However, Walid al-Moudallal, a political science professor at the Islamic University of Gaza, questioned the seriousness of the PA’s intention to file a lawsuit against Britain, telling Al-Monitor, “It was no more than an attempt at political blackmail against Britain, and an attempt to divert attention from the PA’s political failure and inability to end the Israeli occupation ever since the PA was founded in 1993.”
He said, “Since 1948 and until this day, the PA never sought this, and that is why I believe it is an attempt to push Britain into taking political measures to pressure Israel to resume peace negotiations in order to put an end to settlements and withdraw from the Palestinian territories occupied in 1967.”
He added, “It would be better for the PA to first end all political and economic agreements with Israel, such as the Oslo Accord of 1993 and the Paris Protocol of 1994, in addition to halting security coordination as these agreements are in favor of Israel.”
Speaking about the possibility of Britain apologizing to the Palestinian people for issuing the Balfour Declaration, Moudallal said, “I do not think Britain will apologize, because that would imply that Britain will have to abide by a set of moral and financial responsibilities toward the Palestinian people, as happened with the 1952 Luxembourg Agreement when Germany had to pay reparations to the Jews because of the Holocaust.”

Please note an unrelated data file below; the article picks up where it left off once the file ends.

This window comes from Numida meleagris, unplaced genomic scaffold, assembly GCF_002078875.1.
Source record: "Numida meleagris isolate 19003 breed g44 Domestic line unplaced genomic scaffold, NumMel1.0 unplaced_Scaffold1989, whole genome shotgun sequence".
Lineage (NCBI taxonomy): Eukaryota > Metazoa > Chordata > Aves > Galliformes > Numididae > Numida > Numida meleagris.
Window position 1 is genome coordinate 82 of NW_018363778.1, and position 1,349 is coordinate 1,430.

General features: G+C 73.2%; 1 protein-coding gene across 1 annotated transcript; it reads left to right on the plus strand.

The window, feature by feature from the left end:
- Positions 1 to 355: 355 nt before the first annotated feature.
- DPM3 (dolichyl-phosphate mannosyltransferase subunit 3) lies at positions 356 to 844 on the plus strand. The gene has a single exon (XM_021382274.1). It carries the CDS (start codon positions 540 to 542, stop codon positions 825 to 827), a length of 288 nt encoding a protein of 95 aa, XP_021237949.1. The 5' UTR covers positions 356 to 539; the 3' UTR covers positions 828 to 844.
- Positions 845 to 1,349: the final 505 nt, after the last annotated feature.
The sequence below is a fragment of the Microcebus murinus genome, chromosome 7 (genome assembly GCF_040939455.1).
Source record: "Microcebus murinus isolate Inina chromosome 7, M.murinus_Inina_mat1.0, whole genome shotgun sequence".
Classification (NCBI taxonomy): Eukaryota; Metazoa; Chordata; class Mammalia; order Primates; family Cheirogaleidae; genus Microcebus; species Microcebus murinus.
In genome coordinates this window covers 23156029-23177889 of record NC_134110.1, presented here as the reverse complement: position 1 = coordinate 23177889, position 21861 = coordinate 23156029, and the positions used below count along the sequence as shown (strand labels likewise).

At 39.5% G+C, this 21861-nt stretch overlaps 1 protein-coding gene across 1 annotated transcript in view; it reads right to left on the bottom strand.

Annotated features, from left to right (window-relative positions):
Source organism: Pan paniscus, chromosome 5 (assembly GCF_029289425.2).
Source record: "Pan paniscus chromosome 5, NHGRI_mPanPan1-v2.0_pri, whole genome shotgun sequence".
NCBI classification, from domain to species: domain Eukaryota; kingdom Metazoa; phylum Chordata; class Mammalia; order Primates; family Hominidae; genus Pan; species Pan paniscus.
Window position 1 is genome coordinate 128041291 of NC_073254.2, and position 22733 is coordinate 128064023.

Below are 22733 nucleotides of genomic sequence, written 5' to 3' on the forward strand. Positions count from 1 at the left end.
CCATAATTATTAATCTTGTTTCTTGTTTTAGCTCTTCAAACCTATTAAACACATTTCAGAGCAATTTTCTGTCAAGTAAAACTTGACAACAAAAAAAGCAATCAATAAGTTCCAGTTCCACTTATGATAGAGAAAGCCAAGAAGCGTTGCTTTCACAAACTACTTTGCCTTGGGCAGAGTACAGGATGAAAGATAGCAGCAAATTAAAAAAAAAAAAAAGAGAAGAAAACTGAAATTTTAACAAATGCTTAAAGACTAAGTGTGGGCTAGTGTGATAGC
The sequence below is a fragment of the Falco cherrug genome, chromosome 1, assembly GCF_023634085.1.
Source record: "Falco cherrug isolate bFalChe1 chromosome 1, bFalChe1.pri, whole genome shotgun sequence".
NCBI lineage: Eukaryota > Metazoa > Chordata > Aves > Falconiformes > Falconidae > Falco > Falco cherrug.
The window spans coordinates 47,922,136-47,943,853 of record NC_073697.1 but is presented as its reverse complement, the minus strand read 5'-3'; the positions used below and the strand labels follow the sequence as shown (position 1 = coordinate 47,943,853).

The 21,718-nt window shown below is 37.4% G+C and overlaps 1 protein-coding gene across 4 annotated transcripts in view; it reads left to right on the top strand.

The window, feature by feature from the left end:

Political analyst Eyad Qara agreed with Moudallal and said that the PA’s intention to sue Britain was “not serious,” adding that this approach “does not hold any legal dimensions.”
Qara said in this regard, “The PA made this announcement because it feels hopeless that the international community is not interacting with all attempts to revive the peace process with the Israeli occupation — the last of which was the French Peace Initiative on May 19. This is because the international community is preoccupied with the conflict in Syria. Thus I believe the PA only aims to revive the settlement process [through this step].”
He added, “The PA is upset as the international resolutions that are in favor of the Palestinian cause are not being implemented, such as Resolution 194 issued by the UN in 1948, which acknowledged the Palestinian refugees’ right to return. The PA is seeking to push Britain into taking action to implement those resolutions.”